Diego Columbus

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Diego Columbus

Diego Columbus (Portuguese: Diogo Colombo; Spanish: Diego Colón; also, in Italian: Diego Colombo) was a Portuguese navigator and explorer. He served as the 2nd Admiral of the Indies, 2nd Viceroy of the Indies and 3rd Governor of the Indies. He was the eldest son of Christopher Columbus and wife Filipa Moniz Perestrelo.

He was born in Portugal, either in Porto Santo in 1479/1480, or in Lisbon in 1474. He died February 1526, around the 23rd to 26th of the month, in La Puebla de Montalbán, Spain. He spent most of his adult life trying to regain the titles and privileges granted to his father for his explorations and then denied him in 1500. He was greatly aided in this goal by his marriage to María de Toledo y Rojas, niece of the 2nd Duke of Alba, who was the cousin of King Ferdinand.

Life[edit]

Diego was made a page at the Spanish court in 1492, the year his father embarked on his first voyage. Diego had a younger half-brother, Fernando, by Columbus's mistress Beatriz Enriquez de Arana.

El Alcázar de Colón

In 1509, he was named Governor of the Indies, the post his father had held. He established his home (El Alcázar de Colón), which still stands, in Santo Domingo in what is now the Dominican Republic. He was made Viceroy of the Indies in May 1511, remaining in charge until 1518. He continued to fight encroachments on his power and for the remainder of his father's privileges and titles. He also made trips to Spain in 1515 and 1523 to plead his case, without success. After his death, a compromise was reached in 1536 in which his son Luis Colón de Toledo was named Admiral of the Indies and renounced all other rights for a perpetual annuity of 10,000 ducats, the island of Jamaica as a fief, an estate of 25 square leagues on the Isthmus of Panama, then called Veragua, and the titles of Duke of Veragua and Marquess of Jamaica.

The first major slave revolt in the Americas occurred in Santo Domingo during 1522, when enslaved Muslims of the Wolof nation led an uprising in the sugar plantation of admiral Don Diego Colon. Many of these insurgents managed to escape to the mountains where they formed independent maroon communities among the Tainos.

After his death, the rents, offices and titles in the New World went into dispute by his descendants.

Marriage and children[edit]

He married María de Toledo y Rojas (c. 1490 – May 11, 1549), who secured the transportation and burial of her father–in–law, Christopher Columbus, in Santo Domingo. She was the daughter of Fernando Alvarez de Toledo, 1st Lord of Villoria, son of García Álvarez de Toledo, 1st Duke of Alba, and his first wife María de Rojas, and had:[2]

  • María Colón de Toledo (c. 1510 –), married to Sancho Folch de Cardona, 1st Marquess of Guadalest
  • Luis Colón, 1st Duke of Veragua
  • Cristóbal Colón de Toledo (c. 1510 – 1571), married firstly to María Leonor Lerma de Zuazo, without issue; married secondly to Ana de Pravia, and had one son (Diego Colon y Pravia [c. 1551 - Jan 27, 1578]) and one daughter (Francisca Colon y Pravia, [c. 1552 - April 1616]; and married thirdly to María Magadalena de Guzmán y Anaya, and had:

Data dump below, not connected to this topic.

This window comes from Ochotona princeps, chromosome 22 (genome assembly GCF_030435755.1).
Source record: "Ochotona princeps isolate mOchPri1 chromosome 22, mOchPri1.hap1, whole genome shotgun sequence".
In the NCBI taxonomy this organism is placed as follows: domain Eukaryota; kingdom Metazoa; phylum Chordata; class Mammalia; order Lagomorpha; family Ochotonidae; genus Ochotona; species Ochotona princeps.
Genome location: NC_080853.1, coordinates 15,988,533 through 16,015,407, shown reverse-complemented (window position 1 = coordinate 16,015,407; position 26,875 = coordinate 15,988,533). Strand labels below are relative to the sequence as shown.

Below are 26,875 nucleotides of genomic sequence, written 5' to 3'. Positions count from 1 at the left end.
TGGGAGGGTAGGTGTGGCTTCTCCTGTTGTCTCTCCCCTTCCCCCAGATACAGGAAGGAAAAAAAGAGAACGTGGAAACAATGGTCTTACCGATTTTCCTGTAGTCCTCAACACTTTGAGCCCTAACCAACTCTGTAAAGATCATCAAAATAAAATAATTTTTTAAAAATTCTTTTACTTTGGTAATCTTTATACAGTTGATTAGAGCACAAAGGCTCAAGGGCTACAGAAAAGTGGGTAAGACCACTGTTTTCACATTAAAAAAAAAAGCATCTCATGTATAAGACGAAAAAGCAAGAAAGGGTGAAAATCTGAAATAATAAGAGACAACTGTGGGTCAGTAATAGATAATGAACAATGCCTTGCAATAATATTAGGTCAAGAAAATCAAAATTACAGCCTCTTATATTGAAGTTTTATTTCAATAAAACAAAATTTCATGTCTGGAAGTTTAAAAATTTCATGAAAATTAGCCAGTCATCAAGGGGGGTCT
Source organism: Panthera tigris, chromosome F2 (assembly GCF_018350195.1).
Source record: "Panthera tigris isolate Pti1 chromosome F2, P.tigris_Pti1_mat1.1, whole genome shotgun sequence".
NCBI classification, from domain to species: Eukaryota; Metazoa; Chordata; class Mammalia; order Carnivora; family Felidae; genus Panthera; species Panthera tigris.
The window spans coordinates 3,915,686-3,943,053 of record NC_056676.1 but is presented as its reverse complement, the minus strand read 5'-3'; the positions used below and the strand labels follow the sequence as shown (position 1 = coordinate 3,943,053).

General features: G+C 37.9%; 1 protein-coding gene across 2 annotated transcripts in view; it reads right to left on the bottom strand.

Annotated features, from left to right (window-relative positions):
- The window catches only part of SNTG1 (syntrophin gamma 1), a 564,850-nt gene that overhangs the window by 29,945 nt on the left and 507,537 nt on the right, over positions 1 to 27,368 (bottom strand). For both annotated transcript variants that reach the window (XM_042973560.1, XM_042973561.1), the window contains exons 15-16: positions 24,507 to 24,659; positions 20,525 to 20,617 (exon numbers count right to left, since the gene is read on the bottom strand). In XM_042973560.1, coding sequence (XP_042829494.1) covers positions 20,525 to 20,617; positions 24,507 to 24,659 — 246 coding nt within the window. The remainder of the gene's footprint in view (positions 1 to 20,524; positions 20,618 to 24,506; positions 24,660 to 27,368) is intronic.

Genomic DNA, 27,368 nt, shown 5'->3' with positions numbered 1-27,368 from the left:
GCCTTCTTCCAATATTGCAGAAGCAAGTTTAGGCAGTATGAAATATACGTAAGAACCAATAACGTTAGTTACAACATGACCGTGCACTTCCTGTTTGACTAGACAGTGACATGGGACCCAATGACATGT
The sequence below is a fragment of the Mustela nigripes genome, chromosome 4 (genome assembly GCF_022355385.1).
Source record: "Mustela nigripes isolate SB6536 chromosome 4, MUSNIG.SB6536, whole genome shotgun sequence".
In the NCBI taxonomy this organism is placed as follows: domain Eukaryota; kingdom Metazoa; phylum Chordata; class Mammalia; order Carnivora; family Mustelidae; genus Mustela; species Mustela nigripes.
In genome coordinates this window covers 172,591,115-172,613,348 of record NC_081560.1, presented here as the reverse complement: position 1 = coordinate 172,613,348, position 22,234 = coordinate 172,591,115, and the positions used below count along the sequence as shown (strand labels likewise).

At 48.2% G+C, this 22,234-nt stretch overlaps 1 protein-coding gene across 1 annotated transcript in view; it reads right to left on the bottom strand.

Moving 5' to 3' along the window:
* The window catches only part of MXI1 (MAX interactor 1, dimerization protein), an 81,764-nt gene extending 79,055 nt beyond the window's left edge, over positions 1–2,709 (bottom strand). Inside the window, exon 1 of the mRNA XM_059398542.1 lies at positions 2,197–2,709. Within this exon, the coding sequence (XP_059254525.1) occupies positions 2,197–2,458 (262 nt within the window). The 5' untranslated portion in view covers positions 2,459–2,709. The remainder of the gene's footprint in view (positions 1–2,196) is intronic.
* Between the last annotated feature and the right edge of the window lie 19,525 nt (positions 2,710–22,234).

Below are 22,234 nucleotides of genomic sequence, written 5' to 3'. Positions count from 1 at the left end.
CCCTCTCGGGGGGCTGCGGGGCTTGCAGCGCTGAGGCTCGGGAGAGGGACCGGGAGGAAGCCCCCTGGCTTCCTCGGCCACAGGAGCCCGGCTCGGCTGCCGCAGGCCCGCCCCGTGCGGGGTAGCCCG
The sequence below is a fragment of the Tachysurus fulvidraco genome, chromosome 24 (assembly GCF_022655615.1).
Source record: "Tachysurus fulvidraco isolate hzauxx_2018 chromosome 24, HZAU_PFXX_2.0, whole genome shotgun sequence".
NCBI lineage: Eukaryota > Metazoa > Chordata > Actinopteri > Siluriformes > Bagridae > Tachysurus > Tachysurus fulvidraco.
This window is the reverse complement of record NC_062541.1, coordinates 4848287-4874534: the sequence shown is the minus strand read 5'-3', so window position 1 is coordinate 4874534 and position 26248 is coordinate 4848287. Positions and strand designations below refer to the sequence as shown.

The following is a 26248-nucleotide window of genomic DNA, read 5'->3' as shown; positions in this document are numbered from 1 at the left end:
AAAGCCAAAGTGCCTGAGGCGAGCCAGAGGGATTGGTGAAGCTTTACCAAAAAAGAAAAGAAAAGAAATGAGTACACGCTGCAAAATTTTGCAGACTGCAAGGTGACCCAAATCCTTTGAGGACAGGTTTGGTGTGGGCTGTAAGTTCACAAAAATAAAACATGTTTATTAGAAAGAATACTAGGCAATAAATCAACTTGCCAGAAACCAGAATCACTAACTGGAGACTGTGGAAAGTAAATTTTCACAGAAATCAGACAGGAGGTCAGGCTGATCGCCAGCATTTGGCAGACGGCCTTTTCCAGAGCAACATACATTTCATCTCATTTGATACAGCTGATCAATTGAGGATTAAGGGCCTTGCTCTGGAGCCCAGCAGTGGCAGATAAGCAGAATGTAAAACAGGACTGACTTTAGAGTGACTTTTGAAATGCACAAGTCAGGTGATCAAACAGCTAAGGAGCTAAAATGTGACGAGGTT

• Diego Colón de Toledo, father of Diego the 4th Admiral of the Indies.
    • Francisca Colón de Toledo y Pravia (c. 1550 – April, 1616), married Diego de Ortegón (c. 1550 –), and had four children: Guiomar de Ortegon y Colon [d. 1621]; Jacoba de Oretgon y Colon [d. 1618]; Ana de Ortegon y Colon; and Josefa de Ortegon y Colon[3]
    • María Colón de Toledo y Guzmán (c. 1550 –), married to Luis de Avila, and had:
      • Cristóbal de Avila y Colón (1579 –), unmarried and without issue
  • Juana Colón de Toledo (died c. 1592), married her cousin Luis de La Cueva y Toledo; their only child was María Colón de la Cueva (c. 1548-c.1600) who claimed the duchy of Veragua and died in New Spain (México).[4]
  • Isabel Colón de Toledo (c. 1515 –), married firstly to Dona Guiomar de Ataíde (son of Dom Álvaro de Bragança, Lord of Tentúgal, Póvoa, Buarcos and Cadaval and Chancellor-Major of the Realm of Portugal) no issue; married secondly to Dom Jorge Alberto de Portugal y Melo, 1st Count of Gelves (1470 –).

See also[edit]

References[edit]

  1. ^ Wikisource-logo.svg "Columbus, Diego. The youngest brother of Christopher Columbus". New International Encyclopedia. 1905. 
  2. ^ "GeneAll.net - Diego Colón, 1. duque de Veragua". 
  3. ^ Inclan, John D. "The Descendants of Christopher Columbus, Admiral of the Ocean Seas". 
  4. ^ Winsor, Justin (1891), Christopher Columbus and how He Received and Imparted the Spirit of Discovery, Chadwyck-Healey Ltd., pp. 526–527 

External links[edit]

Government offices
Preceded by
Nicolás de Ovando
Governor of the Indies
1509–1511
Succeeded by
Diego Velázquez de Cuéllar
Military offices
Preceded by
Christopher Colombus
Admiral of the Indies
1509–1526
Succeeded by
Luis Colón de Toledo
Spanish nobility
New title Duke of Veragua
1509–1526
Succeeded by
Luis Colón de Toledo
Marquis of Jamaica
1509–1526